Minerals (Category A)

Fire Clay

Fire clay is a range of refractory clays used in the manufacture of ceramics, especially fire brick. The United States Environmental Protection Agency defines fire clay very generally as a "mineral aggregate composed of hydrous silicates of aluminium (Al2O3·2SiO2·2H2O) with or without free silica.
High-grade fire clays can withstand temperatures of 1775 °C (3227 °F), but to be referred to as a "fire clay" the material must withstand a minimum temperature of 1,515 °C (2,759 °F). Fire clays range from flint clays to plastic fire clays, but there are semi-flint and semi-plastic fire clays as well. Fire clays consist of natural argillaceous materials, mostly Kaolinite group clays, along with fine-grained micas and quartz, and may also contain organic matter and sulphur compounds.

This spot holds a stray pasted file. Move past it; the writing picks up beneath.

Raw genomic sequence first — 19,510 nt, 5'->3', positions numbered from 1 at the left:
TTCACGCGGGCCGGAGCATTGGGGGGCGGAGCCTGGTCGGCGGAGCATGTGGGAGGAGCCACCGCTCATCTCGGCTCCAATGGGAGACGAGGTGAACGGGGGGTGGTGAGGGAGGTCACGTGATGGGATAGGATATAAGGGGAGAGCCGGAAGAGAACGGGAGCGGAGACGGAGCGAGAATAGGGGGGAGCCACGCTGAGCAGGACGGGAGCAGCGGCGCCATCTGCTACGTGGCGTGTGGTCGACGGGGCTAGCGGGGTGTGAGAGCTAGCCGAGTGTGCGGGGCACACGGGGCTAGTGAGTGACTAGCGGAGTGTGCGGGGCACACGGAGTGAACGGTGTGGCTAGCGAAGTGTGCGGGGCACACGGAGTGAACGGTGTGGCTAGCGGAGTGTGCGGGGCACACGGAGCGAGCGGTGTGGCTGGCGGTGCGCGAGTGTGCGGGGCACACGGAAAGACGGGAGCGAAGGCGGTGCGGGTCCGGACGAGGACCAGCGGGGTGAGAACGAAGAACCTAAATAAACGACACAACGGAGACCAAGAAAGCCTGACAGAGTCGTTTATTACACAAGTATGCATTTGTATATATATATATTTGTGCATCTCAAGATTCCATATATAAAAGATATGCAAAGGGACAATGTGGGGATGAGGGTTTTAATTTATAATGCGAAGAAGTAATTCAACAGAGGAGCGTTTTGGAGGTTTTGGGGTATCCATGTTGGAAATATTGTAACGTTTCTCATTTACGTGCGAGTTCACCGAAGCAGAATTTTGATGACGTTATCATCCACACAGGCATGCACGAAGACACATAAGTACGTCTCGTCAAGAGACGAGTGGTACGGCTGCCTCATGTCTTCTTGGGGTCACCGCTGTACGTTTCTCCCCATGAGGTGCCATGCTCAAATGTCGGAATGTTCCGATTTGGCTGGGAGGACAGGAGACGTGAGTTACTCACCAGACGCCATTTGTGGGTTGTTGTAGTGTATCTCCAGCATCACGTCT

Fire clay is resistant to high temperatures, having fusion points higher than 1,600 °C (2,910 °F), therefore it is suitable for lining furnaces, as fire brick, and for manufacture of utensils used in the metalworking industries, such as crucibles, saggars, retorts and glassware. Because of its stability during firing in the kiln, it can be used to make complex items of pottery such as pipes and sanitary ware.

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